The Government also indicated this reduction will be phased in incrementally for companies over the coming 10 years with an aspirational target for the company tax rate for all companies, of 25%.

This is great news for investment in innovation in Australian companies and is expected to drive growth and investment within Australia, however with the current political environment, time will tell if this strategy can survive.

It was pleasing that, so far, no mention of changes to the R&D Tax Incentive were announced as part of the budget. However, the R&D Tax Incentive Review of the programme, launched in December last year and to be undertaken by the Review Panel (chaired by Mr Bill Ferris AC, Dr Alan Finkel AO and Mr John Fraser), was due to present their findings to the Government last month.

The review aims to identify opportunities to improve the effectiveness and integrity of the R&D Tax Incentive and measures to encourage additional R&D, in light of the fact that the programme has exceeded the cost of Treasury forecasts. The Review may propose changes to the programme or rates, and has not yet been released to the public.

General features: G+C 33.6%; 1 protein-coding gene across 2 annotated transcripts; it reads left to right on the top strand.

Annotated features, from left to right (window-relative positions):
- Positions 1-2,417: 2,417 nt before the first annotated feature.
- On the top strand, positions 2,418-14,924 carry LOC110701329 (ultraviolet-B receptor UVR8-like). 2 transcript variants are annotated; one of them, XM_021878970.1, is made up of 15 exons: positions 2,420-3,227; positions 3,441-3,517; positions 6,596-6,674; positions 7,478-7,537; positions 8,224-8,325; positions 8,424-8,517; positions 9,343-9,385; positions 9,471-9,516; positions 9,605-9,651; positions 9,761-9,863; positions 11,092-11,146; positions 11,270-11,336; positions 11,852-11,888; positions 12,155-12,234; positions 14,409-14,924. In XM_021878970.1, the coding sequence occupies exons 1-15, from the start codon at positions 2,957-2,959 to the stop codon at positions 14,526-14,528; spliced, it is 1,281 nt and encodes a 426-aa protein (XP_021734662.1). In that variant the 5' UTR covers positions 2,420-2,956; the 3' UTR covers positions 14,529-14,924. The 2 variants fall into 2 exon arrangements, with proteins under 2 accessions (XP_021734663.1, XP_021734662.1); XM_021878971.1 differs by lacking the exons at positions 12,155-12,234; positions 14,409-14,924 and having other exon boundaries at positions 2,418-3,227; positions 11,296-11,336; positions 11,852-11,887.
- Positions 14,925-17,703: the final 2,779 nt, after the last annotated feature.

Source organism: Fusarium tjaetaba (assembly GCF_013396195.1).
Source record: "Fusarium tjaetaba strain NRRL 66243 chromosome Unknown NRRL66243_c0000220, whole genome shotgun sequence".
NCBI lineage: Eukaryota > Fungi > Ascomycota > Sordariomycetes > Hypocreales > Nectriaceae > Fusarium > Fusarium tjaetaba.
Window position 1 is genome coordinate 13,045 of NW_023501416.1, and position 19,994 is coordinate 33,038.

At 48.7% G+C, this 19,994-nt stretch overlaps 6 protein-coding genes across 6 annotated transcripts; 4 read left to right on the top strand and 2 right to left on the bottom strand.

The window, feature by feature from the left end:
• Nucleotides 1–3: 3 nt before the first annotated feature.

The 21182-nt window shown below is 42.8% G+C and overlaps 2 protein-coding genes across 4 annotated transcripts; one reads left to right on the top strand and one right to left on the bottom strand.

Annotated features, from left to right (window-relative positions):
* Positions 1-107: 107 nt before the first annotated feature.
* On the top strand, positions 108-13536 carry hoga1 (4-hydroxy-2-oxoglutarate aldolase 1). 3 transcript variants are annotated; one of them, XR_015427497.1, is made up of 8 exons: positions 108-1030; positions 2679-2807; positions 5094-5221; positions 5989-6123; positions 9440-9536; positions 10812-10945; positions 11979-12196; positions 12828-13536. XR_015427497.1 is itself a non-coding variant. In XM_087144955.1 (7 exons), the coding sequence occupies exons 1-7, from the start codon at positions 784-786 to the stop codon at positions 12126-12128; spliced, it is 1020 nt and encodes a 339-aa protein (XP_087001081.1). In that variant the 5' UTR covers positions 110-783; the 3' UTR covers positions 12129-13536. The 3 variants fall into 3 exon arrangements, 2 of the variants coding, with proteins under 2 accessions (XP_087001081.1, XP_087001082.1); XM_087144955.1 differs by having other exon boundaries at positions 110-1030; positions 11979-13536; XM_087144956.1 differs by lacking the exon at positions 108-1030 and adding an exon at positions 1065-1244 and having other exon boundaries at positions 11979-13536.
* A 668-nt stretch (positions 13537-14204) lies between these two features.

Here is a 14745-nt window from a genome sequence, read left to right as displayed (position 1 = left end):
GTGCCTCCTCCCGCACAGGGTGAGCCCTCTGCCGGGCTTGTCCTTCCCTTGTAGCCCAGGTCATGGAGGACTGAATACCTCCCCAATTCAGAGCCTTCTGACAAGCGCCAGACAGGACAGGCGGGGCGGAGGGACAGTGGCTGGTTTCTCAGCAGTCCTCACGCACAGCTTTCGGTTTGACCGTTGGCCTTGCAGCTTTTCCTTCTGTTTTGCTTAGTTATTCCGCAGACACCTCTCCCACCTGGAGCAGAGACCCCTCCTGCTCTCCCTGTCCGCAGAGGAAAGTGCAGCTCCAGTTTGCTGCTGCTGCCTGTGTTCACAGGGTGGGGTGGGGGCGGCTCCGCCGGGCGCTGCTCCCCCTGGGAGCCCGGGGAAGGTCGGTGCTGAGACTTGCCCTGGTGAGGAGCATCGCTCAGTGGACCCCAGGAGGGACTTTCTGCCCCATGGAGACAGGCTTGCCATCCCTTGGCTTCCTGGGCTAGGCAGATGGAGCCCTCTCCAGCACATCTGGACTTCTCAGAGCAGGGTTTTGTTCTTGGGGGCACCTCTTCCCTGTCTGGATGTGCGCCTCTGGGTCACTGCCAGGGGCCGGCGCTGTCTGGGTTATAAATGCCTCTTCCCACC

The reduction in company tax rate announced in this week’s budget from 1 July 2016 is welcome news for companies and may provide an additional sweetener with a resultant increase in the R&D tax benefit for companies with a turnover of less than $10M of 47.5%,or net benefit of 17.5% up from 15%.

It should be noted however that the details of the implementation of the company tax rate is not known and there was no mention of the R&D tax incentive in the budget announcement. There is a possibility that, as previously raised, the government will then release a corresponding amendment to the tax incentive to realign with the net 15% tax offset .

With the election forecast soon and the budget yet to pass, there are a lot of uncertainties which will take some time to resolve but is a step in the right direction for SME companies in Australia.